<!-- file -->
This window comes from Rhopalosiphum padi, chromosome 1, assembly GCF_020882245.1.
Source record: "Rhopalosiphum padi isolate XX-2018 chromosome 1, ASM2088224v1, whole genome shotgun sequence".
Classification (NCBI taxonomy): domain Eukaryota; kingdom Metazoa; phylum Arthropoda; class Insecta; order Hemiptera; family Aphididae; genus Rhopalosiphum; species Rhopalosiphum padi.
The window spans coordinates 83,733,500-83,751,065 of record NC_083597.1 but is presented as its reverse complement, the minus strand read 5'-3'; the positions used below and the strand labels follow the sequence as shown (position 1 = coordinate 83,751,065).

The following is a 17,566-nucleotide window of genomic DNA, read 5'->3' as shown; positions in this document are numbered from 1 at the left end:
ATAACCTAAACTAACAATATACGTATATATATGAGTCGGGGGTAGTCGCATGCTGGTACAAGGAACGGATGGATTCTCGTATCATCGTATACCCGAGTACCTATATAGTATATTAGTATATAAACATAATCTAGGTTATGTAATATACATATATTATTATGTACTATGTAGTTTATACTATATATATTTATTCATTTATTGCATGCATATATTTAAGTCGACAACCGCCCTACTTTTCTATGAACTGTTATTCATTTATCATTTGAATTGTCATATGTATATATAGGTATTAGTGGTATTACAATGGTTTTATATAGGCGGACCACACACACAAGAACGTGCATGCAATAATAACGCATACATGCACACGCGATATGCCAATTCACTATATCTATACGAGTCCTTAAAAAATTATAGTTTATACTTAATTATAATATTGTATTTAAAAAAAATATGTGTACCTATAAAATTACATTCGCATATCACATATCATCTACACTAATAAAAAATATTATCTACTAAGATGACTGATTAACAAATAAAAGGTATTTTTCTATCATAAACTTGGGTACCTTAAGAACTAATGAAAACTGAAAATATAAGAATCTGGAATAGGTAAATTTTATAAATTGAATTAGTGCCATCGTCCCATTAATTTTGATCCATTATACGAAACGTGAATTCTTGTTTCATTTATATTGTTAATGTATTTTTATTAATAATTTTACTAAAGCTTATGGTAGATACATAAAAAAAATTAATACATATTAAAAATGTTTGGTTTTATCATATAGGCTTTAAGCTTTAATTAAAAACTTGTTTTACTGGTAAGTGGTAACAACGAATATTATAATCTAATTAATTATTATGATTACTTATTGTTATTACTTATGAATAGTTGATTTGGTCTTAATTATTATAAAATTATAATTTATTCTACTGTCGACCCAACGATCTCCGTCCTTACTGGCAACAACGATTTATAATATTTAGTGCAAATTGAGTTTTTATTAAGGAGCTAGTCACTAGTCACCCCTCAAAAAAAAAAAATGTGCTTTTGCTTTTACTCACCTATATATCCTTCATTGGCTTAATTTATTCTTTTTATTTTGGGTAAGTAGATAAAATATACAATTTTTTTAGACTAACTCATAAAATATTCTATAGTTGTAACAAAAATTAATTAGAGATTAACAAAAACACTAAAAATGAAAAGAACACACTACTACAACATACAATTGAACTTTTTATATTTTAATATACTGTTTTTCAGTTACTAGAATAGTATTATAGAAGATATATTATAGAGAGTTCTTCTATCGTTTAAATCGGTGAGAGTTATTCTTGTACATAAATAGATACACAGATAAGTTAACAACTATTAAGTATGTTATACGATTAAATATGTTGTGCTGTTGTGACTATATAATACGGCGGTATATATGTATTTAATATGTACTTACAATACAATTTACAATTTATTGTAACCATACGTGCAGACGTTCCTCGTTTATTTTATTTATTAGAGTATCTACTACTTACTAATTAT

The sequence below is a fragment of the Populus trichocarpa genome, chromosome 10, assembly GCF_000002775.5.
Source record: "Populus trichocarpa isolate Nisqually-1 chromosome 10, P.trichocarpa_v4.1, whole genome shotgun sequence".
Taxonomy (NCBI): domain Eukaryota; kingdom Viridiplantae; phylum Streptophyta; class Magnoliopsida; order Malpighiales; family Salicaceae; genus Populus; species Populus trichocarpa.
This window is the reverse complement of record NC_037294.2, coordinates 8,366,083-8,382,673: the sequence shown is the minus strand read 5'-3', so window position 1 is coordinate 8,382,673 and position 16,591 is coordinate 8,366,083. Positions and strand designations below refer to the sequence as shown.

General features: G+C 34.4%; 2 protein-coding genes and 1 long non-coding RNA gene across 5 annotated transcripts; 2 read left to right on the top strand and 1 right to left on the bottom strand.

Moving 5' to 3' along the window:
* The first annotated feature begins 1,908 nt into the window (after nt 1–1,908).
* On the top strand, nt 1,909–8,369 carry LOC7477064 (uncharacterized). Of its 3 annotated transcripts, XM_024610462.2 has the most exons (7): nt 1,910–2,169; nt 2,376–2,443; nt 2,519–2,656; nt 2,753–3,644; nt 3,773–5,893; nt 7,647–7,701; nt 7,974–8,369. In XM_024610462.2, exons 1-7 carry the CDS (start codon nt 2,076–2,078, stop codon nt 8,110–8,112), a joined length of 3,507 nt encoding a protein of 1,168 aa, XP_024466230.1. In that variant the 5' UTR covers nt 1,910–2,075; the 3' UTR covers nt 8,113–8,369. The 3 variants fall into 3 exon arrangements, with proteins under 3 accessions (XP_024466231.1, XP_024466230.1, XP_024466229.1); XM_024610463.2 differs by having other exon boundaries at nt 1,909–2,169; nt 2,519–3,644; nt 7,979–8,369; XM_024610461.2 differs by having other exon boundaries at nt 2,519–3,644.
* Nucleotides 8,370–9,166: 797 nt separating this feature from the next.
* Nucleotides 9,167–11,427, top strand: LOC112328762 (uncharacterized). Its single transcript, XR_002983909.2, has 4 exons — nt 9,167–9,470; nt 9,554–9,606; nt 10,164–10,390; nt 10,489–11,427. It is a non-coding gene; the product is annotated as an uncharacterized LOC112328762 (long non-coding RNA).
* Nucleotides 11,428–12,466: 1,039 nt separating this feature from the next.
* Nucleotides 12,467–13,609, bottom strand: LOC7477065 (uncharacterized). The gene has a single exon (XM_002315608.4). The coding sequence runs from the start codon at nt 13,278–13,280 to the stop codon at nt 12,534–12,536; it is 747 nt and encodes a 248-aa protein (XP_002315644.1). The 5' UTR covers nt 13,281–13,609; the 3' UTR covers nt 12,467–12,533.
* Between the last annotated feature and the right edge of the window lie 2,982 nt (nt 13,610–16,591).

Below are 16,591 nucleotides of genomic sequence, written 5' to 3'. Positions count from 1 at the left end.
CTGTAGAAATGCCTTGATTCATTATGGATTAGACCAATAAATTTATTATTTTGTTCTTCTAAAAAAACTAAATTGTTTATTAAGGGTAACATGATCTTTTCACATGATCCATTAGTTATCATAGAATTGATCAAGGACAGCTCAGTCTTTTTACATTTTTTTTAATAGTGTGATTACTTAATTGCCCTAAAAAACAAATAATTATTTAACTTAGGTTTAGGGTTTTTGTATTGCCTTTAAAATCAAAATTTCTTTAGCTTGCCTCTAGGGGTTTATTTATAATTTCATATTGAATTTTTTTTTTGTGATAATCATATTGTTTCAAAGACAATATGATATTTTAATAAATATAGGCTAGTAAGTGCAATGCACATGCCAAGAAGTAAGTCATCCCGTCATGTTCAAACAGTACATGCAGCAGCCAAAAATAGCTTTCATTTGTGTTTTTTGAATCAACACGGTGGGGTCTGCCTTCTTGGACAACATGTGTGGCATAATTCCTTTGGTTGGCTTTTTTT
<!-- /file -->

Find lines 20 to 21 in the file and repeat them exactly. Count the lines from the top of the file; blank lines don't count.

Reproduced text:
Below are 16,591 nucleotides of genomic sequence, written 5' to 3'. Positions count from 1 at the left end.
CTGTAGAAATGCCTTGATTCATTATGGATTAGACCAATAAATTTATTATTTTGTTCTTCTAAAAAAACTAAATTGTTTATTAAGGGTAACATGATCTTTTCACATGATCCATTAGTTATCATAGAATTGATCAAGGACAGCTCAGTCTTTTTACATTTTTTTTAATAGTGTGATTACTTAATTGCCCTAAAAAACAAATAATTATTTAACTTAGGTTTAGGGTTTTTGTATTGCCTTTAAAATCAAAATTTCTTTAGCTTGCCTCTAGGGGTTTATTTATAATTTCATATTGAATTTTTTTTTTGTGATAATCATATTGTTTCAAAGACAATATGATATTTTAATAAATATAGGCTAGTAAGTGCAATGCACATGCCAAGAAGTAAGTCATCCCGTCATGTTCAAACAGTACATGCAGCAGCCAAAAATAGCTTTCATTTGTGTTTTTTGAATCAACACGGTGGGGTCTGCCTTCTTGGACAACATGTGTGGCATAATTCCTTTGGTTGGCTTTTTTT